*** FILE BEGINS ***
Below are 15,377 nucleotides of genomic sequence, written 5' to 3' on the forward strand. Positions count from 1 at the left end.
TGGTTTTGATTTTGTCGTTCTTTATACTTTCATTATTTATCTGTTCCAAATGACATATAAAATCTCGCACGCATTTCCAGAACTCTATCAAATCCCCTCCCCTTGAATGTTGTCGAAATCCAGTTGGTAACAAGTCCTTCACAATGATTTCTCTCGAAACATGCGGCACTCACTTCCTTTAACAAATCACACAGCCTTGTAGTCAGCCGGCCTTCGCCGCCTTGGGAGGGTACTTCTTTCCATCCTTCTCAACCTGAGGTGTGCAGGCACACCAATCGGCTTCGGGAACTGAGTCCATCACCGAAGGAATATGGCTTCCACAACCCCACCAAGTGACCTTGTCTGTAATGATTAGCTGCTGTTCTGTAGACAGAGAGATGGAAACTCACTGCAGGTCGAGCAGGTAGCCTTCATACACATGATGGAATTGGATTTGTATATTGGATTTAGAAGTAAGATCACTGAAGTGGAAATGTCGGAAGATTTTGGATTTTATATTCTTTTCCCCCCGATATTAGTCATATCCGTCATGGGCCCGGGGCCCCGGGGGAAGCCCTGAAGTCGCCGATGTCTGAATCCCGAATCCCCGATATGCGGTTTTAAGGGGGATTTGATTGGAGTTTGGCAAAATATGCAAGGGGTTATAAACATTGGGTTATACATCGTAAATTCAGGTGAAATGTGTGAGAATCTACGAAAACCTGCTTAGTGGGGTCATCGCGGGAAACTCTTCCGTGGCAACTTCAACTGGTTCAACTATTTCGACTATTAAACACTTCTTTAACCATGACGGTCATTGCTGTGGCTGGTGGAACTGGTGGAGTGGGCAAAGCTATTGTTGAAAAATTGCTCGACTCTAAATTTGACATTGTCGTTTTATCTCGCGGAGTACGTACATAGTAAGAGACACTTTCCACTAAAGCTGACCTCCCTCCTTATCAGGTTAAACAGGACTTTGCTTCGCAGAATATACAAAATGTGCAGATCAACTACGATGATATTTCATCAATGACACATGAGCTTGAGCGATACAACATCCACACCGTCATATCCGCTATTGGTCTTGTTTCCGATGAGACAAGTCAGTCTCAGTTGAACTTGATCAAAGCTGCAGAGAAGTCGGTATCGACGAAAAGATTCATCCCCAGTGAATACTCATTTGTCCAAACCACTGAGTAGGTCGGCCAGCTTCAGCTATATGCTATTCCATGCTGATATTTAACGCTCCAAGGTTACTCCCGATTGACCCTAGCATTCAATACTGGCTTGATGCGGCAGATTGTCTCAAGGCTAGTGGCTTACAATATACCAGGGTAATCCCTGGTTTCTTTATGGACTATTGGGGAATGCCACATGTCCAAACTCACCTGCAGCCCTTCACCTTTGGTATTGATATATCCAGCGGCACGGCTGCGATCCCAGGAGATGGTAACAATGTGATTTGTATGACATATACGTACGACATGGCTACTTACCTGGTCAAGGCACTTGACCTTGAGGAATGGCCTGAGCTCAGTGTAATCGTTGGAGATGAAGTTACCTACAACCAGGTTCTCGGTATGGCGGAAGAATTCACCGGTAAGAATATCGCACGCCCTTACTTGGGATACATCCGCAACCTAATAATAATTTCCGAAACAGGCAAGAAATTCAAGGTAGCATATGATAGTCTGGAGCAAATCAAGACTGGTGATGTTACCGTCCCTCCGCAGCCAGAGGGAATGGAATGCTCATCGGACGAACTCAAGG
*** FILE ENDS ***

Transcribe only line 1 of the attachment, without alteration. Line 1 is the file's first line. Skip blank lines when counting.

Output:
Below are 15,377 nucleotides of genomic sequence, written 5' to 3' on the forward strand. Positions count from 1 at the left end.